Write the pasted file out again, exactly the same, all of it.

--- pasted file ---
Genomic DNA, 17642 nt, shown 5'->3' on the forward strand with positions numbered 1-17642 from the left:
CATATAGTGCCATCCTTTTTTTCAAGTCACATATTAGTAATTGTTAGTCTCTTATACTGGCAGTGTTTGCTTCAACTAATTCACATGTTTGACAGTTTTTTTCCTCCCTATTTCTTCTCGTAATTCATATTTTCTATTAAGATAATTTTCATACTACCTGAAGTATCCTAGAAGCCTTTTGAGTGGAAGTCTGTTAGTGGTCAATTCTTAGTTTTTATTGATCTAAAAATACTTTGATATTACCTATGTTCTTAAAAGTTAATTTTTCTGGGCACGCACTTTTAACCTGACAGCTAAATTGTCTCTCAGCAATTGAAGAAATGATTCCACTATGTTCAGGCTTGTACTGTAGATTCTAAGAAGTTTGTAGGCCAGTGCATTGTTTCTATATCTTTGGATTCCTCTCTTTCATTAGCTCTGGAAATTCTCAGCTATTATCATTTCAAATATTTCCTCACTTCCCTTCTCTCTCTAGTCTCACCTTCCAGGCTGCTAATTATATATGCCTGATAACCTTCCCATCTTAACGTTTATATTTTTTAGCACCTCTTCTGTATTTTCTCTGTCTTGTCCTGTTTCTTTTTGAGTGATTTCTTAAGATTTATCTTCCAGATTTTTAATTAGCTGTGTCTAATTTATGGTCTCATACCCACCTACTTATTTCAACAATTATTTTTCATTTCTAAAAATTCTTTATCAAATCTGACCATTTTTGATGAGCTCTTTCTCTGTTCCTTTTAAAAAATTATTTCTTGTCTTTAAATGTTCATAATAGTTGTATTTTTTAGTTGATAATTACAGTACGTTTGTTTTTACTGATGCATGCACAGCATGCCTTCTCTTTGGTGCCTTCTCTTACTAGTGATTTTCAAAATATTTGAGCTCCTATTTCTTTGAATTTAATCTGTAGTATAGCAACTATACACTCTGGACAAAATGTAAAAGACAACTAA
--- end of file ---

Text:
Genomic DNA, 17642 nt, shown 5'->3' on the forward strand with positions numbered 1-17642 from the left:
CATATAGTGCCATCCTTTTTTTCAAGTCACATATTAGTAATTGTTAGTCTCTTATACTGGCAGTGTTTGCTTCAACTAATTCACATGTTTGACAGTTTTTTTCCTCCCTATTTCTTCTCGTAATTCATATTTTCTATTAAGATAATTTTCATACTACCTGAAGTATCCTAGAAGCCTTTTGAGTGGAAGTCTGTTAGTGGTCAATTCTTAGTTTTTATTGATCTAAAAATACTTTGATATTACCTATGTTCTTAAAAGTTAATTTTTCTGGGCACGCACTTTTAACCTGACAGCTAAATTGTCTCTCAGCAATTGAAGAAATGATTCCACTATGTTCAGGCTTGTACTGTAGATTCTAAGAAGTTTGTAGGCCAGTGCATTGTTTCTATATCTTTGGATTCCTCTCTTTCATTAGCTCTGGAAATTCTCAGCTATTATCATTTCAAATATTTCCTCACTTCCCTTCTCTCTCTAGTCTCACCTTCCAGGCTGCTAATTATATATGCCTGATAACCTTCCCATCTTAACGTTTATATTTTTTAGCACCTCTTCTGTATTTTCTCTGTCTTGTCCTGTTTCTTTTTGAGTGATTTCTTAAGATTTATCTTCCAGATTTTTAATTAGCTGTGTCTAATTTATGGTCTCATACCCACCTACTTATTTCAACAATTATTTTTCATTTCTAAAAATTCTTTATCAAATCTGACCATTTTTGATGAGCTCTTTCTCTGTTCCTTTTAAAAAATTATTTCTTGTCTTTAAATGTTCATAATAGTTGTATTTTTTAGTTGATAATTACAGTACGTTTGTTTTTACTGATGCATGCACAGCATGCCTTCTCTTTGGTGCCTTCTCTTACTAGTGATTTTCAAAATATTTGAGCTCCTATTTCTTTGAATTTAATCTGTAGTATAGCAACTATACACTCTGGACAAAATGTAAAAGACAACTAA